his suave and complex delivery instantly captures an audience. Driven by success

and his deep-seeded love of family, Mark W. persistently chases his dreams and

hopes of inspiring others. Highly educated and fun loving, Mark W. is inspired by

extremely passionate individuals who are fiercely devoted to their crafts. His keen

work ethic and multifaceted nature solidify his future place among the highly

regarded and widely recognized emcees of all time.

Obsessive, and at times over-analytical, Mark W. motivates himself and fellow group

members (J.Qwest and Mistah Redd) to employ greatness as their standard for each

verse. Since 2007, Lost Dialect has entertained audiences nationwide with their

thought-provoking and exciting lyrical accounts of self-development and emotional

struggles. Reminiscent of musical pioneers such as Run DMC and The Roots, who

refused to be confined to stereotypical categories of music, Lost Dialect hope to

inspire others to a more communal view of Hip-Hop than current mainstream songs

suggest.

Follow Mark W. on Instagram @MarkWLive and get more on The Tribe at

www.lostdialect.com.

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Baseball’s Most Valuable Dancers

“We need some extra movers at a packing house in Anaheim.”

 

Packing house? Movers?? That was exactly how UCI Dance Professor Sheron Wray described March 26th to me as well as several other dancers while asking for our help. It’s relevance to dance was quite beyond my knowledge at the time and I wasn’t the only person to have doubts. Little did I know that this day would be filled with plot twists.

 

At the time, I didn’t realize that this was an event produced by JazzXchange, a non-profit performing arts organization, to expose to the public and give a taste of the Citrus Festival that is to occur in April 9th in honor of Jazz Appreciation month.

 

And, contrary to my initial thoughts, the alleged “packing house” is actually the Anaheim Packing District where the interior is lavishly decorated by artsy furniture, garnished with touches of history and full of a  multitude of unique restaurants that serve food from around the globe in different styles.

 

Well . . . I thought I would be hauling around boxes of potatoes.

While my day consisted of taking photos and documenting the event under the supervision and mentorship of Annalisa Carrillo-Fulk, one of JazzXchange’s administrative volunteers, Artistic Director Sheron Wray and guest choreographer and UCI alumni Leann Alduenda led the young dance majors around the area to teach them various pieces and perform said pieces in front of the unsuspecting crowd. One of the pieces that certainly turned a lot of heads was Sheron’s tap piece that was taught in the center of the Packing House on the wood floor. Meanwhile, the dancers have also utilized the furniture within the building such as one of Leann’s pieces on one of the tables. Several other dancers choreographed a modern dance on a patio outside of the House and mimicked the same choreography on the different stairways throughout the building.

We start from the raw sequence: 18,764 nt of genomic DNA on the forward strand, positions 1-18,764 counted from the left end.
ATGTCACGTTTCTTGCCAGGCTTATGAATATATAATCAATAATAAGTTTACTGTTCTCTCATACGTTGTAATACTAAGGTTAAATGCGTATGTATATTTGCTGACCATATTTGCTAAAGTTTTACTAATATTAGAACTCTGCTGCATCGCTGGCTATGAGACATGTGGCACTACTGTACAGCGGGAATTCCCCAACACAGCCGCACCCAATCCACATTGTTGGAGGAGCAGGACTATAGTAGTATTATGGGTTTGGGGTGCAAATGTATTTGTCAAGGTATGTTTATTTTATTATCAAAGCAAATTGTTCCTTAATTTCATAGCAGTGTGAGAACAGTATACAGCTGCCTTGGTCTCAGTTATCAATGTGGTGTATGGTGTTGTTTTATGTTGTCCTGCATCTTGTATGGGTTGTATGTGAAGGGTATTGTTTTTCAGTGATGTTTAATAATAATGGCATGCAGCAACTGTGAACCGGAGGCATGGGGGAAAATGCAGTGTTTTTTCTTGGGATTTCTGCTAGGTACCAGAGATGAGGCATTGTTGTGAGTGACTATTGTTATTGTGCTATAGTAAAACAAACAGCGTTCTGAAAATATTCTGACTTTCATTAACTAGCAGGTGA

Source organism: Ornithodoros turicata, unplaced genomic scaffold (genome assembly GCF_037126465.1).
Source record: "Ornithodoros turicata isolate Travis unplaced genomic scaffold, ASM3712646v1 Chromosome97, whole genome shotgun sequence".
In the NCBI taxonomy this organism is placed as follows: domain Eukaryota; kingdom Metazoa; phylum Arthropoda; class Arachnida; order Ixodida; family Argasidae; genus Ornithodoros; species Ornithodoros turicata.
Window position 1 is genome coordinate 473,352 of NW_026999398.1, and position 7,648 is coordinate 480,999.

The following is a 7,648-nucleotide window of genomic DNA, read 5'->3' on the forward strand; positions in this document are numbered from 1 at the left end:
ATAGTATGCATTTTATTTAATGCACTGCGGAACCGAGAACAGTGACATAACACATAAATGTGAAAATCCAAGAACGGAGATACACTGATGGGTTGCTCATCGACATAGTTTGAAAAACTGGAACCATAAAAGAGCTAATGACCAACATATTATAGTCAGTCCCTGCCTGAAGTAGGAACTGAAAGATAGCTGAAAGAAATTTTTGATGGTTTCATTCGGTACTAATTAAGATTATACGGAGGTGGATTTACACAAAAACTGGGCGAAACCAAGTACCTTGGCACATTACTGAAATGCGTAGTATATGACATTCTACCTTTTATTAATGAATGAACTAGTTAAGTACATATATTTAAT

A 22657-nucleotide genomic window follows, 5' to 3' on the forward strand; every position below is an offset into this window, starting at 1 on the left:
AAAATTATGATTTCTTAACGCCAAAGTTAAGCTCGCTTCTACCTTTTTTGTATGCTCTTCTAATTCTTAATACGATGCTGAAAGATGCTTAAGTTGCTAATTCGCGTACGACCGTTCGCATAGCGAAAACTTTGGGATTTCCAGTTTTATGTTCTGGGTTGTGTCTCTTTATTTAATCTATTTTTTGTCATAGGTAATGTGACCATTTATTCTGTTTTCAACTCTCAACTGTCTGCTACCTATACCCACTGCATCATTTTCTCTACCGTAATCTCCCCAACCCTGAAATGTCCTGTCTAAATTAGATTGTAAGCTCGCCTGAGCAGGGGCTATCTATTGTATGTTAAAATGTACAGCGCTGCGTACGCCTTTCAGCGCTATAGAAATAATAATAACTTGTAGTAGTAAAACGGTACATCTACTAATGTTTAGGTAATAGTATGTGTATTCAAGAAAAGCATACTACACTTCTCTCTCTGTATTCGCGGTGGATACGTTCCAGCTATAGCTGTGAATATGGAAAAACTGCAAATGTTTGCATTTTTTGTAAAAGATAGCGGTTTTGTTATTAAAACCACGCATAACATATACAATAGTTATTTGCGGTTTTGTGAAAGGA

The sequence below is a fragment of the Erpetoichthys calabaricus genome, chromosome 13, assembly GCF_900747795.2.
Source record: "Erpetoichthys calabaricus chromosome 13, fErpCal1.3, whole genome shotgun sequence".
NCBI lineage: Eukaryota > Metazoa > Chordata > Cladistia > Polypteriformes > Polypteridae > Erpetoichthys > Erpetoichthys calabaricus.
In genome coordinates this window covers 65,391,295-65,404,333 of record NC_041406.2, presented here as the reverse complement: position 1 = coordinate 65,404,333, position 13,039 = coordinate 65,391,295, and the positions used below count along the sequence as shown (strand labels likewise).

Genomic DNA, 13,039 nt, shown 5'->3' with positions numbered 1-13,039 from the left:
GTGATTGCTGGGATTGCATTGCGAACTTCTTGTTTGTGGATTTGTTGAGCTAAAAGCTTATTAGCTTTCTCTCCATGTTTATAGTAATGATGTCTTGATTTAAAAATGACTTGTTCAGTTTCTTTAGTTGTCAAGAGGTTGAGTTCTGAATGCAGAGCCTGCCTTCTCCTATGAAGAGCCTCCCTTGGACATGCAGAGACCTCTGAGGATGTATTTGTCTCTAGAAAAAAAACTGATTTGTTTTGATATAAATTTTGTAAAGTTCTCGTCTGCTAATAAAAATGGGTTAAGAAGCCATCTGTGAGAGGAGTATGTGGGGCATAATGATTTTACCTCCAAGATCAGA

Instead of the masses attending a dance show, our job today was to bring the show to them.

 

For the dancers, it’s not a surprise that they’ve performed site-specific work around the UC Irvine campus; however for some such as Jazmine Curie, they’ve never had experience in performing in areas as public as the Packing House.

“It was wonderful to hear the inquiries of passersby and see those intrigued enough to stop and watch.  There were a few times I felt bad to be in someone’s way or making them feel they couldn’t interrupt.  Looking at it now I think it’s a very interesting social situation.” said Jazmine as she recounted her experience on Saturday.

 

Of course, there would be more to occur on that Saturday. After the number of surprise performances, one of UCI’s dance majors, Irishia Hubbard, arrived with the intention of conducting three impromptu workshops for the youths at the Packing House.

 

When I first gave out the announcement that the workshops were going to happen, I expected small groups of girls to approach us with the eagerness to move. We didn’t predict that the turnout would actually be a large group of rambunctious young boys! When Irishia started to warm them up by doing basic dance moves to hit songs, it became obvious that the boys weren’t interested in learning a small hip hop combo but rather kept urging Irisha to host an intense dance battle instead! When Irisha complied with their wishes, March 26th became the funniest and cutest day in my life.

 

When the event came to an end, everybody was able to leave the Packing House with a story to tell. For me, this mysterious event transformed into a pleasured memory. I learned that nothing is what it seems and that perhaps the result would be pleasantly surprising

 

Instead of the masses attending a dance show, our job today was to bring the show to them.

 

Instead of bringing the show to the masses, we brought to ourselves a renewed cognizance of our extraordinary world.

 

Written by Shannon O’Connor